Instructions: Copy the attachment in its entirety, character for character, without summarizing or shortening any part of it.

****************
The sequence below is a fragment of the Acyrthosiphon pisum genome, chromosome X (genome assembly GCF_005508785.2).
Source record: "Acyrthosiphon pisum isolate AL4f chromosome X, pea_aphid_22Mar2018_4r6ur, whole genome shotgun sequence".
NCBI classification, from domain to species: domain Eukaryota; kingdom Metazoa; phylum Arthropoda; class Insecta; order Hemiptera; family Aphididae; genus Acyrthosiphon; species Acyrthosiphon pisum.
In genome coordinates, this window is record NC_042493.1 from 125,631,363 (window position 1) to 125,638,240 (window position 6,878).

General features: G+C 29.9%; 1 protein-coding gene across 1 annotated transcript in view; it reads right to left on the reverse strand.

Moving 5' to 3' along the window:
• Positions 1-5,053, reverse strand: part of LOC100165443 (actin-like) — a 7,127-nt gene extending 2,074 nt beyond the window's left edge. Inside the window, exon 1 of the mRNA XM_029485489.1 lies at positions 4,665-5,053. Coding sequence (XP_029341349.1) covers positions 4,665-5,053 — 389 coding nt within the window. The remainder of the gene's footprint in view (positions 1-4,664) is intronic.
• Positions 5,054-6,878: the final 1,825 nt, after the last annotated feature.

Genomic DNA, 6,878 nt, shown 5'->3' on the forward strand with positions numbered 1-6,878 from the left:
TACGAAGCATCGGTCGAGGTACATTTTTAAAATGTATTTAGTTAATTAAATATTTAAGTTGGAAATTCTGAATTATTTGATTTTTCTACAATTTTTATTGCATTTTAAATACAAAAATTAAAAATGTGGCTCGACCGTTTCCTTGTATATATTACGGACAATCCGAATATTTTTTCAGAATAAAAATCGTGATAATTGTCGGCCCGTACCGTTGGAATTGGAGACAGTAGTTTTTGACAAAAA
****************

The sequence below is a fragment of the Acyrthosiphon pisum genome, chromosome X (genome assembly GCF_005508785.2).
Source record: "Acyrthosiphon pisum isolate AL4f chromosome X, pea_aphid_22Mar2018_4r6ur, whole genome shotgun sequence".
NCBI classification, from domain to species: domain Eukaryota; kingdom Metazoa; phylum Arthropoda; class Insecta; order Hemiptera; family Aphididae; genus Acyrthosiphon; species Acyrthosiphon pisum.
In genome coordinates, this window is record NC_042493.1 from 125,631,363 (window position 1) to 125,638,240 (window position 6,878).

General features: G+C 29.9%; 1 protein-coding gene across 1 annotated transcript in view; it reads right to left on the reverse strand.

Moving 5' to 3' along the window:
• Positions 1-5,053, reverse strand: part of LOC100165443 (actin-like) — a 7,127-nt gene extending 2,074 nt beyond the window's left edge. Inside the window, exon 1 of the mRNA XM_029485489.1 lies at positions 4,665-5,053. Coding sequence (XP_029341349.1) covers positions 4,665-5,053 — 389 coding nt within the window. The remainder of the gene's footprint in view (positions 1-4,664) is intronic.
• Positions 5,054-6,878: the final 1,825 nt, after the last annotated feature.

Genomic DNA, 6,878 nt, shown 5'->3' on the forward strand with positions numbered 1-6,878 from the left:
TACGAAGCATCGGTCGAGGTACATTTTTAAAATGTATTTAGTTAATTAAATATTTAAGTTGGAAATTCTGAATTATTTGATTTTTCTACAATTTTTATTGCATTTTAAATACAAAAATTAAAAATGTGGCTCGACCGTTTCCTTGTATATATTACGGACAATCCGAATATTTTTTCAGAATAAAAATCGTGATAATTGTCGGCCCGTACCGTTGGAATTGGAGACAGTAGTTTTTGACAAAAA